To regularly invest money in an index fund or ETF, you can use an ETF savings plan. But what is that anyway? What are the advantages of an ETF savings plan? We clarify the most important questions.
If you don’t want to invest a large amount of money all at once and want to achieve higher returns than a savings account, it is a good idea to regularly invest smaller amounts using a savings plan. There is also such a savings instrument for so-called ETFs. These are special stock funds, i.e. stock baskets in which a computer algorithm replicates a stock index like the Dax.
With an ETF savings plan, the value of your invested money develops parallel to the simulated stock index. The highlight: your risk is widely spread. ETFs are also very cheap – especially when compared to actively managed funds, where you pay high fees to a manager who monitors the stocks in the fund. In addition, ETFs offer you a high return, called yield – especially in comparison to the classic savings book.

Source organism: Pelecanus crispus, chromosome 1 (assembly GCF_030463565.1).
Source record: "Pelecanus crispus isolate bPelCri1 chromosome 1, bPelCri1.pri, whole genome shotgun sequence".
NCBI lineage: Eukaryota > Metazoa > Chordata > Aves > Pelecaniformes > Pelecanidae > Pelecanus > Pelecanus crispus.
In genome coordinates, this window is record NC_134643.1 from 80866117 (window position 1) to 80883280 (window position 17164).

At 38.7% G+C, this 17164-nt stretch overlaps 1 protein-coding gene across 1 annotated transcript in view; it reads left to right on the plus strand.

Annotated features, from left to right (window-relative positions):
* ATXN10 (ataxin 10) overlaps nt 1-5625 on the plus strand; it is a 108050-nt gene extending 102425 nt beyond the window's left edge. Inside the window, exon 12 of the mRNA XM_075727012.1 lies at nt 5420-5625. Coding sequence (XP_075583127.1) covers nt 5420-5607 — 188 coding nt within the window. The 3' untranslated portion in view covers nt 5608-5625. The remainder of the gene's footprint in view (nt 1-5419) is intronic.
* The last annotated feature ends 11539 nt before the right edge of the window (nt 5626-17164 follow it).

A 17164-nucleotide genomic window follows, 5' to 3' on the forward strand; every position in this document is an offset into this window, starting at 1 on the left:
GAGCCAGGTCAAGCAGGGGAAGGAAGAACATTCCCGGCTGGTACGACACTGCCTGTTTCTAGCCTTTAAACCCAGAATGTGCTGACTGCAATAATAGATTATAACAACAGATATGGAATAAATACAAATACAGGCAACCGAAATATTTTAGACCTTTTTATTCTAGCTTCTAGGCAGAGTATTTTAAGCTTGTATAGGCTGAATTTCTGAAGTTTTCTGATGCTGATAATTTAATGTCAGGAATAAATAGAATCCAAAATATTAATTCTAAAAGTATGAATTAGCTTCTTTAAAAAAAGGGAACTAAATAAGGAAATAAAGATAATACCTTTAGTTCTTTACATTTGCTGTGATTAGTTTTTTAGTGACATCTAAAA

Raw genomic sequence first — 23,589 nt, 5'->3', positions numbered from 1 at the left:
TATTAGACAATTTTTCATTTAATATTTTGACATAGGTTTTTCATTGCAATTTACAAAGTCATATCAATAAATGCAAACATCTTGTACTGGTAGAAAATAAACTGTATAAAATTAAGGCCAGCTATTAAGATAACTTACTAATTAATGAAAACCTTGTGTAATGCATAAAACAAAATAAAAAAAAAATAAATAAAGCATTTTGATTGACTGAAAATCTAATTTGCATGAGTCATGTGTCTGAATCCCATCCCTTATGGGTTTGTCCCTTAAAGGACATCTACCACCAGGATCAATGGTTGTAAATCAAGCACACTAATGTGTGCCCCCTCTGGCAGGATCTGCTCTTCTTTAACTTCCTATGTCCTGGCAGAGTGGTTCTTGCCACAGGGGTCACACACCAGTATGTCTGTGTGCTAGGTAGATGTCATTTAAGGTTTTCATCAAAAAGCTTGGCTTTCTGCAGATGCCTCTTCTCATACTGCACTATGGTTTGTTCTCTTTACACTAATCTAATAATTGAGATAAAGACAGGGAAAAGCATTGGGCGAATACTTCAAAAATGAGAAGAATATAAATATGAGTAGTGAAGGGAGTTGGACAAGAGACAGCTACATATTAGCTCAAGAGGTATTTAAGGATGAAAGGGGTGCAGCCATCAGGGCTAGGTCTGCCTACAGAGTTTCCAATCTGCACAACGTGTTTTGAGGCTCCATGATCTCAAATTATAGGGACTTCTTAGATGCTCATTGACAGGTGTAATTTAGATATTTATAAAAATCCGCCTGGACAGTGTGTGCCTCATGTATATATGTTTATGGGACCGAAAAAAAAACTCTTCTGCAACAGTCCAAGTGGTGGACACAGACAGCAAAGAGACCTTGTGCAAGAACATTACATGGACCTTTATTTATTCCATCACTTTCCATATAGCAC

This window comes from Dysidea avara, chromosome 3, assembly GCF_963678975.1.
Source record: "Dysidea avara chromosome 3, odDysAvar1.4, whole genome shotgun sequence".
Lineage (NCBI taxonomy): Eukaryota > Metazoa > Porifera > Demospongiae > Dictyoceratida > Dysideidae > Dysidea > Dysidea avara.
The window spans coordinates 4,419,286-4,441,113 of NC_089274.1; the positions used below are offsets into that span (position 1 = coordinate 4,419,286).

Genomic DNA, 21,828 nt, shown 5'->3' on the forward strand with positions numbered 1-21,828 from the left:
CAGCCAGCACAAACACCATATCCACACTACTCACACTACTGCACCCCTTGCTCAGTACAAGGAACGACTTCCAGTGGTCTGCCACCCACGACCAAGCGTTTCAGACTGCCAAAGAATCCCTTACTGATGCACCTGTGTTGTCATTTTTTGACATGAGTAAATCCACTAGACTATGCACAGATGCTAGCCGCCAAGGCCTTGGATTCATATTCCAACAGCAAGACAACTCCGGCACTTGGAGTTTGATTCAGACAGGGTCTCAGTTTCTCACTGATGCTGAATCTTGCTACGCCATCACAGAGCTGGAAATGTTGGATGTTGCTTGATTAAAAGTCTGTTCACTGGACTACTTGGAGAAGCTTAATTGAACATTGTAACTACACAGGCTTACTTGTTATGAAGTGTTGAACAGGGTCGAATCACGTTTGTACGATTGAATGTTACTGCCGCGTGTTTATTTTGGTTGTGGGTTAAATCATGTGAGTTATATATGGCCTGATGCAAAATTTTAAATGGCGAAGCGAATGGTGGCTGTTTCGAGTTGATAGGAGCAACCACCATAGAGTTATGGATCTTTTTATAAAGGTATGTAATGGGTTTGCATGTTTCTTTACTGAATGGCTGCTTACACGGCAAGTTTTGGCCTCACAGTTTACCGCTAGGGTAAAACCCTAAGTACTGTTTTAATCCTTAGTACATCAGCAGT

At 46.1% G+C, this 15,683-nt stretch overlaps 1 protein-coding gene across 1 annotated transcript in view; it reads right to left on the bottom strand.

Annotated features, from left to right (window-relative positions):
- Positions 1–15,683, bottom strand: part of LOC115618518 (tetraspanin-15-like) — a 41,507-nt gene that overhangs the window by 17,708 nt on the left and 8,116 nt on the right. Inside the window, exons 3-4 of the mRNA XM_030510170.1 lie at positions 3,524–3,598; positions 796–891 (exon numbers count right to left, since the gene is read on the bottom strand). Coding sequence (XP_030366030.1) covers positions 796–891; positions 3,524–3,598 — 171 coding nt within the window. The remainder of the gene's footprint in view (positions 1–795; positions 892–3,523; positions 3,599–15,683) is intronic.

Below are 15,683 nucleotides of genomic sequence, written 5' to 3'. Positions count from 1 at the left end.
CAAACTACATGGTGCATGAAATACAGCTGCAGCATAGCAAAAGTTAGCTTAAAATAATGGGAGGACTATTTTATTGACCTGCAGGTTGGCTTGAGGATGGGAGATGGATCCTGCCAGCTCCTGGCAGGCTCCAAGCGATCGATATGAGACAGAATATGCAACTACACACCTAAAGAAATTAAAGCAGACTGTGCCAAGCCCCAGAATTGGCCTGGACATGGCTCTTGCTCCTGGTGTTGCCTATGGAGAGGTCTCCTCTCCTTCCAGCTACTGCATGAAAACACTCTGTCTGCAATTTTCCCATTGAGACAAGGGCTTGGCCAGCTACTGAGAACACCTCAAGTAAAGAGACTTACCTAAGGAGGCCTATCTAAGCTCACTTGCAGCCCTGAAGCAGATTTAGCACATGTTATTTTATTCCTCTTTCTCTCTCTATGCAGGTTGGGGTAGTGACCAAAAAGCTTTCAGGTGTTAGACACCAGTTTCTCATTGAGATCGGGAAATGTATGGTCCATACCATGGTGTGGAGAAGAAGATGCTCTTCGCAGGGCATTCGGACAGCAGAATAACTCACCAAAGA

But what do you have to consider with ETF savings plans? How much money can such an investment bring you? You can find out all this and more in our overview with the most important information:
What is an ETF savings plan anyway?
With an ETF savings plan, you lay over a longer period of time regularly smaller sums of money to – in so-called ETFs (“Exchange Traded Funds”), also called index funds. So you don’t have to invest a large amount in one fell swoop: with some direct banks or online brokers on the Internet, you can already use one Savings rate starting from 25 euros per month.
Savings plans with ETFs are a very attractive form of investment, especially for beginners. Because ETFs are inexpensive and comparatively low risk. Explanation: In the case of an index fund, a computer algorithm forms a stock index according to – for example the Dax or the MSCI All Country World Index. So ETFs contain a large number of different stocks.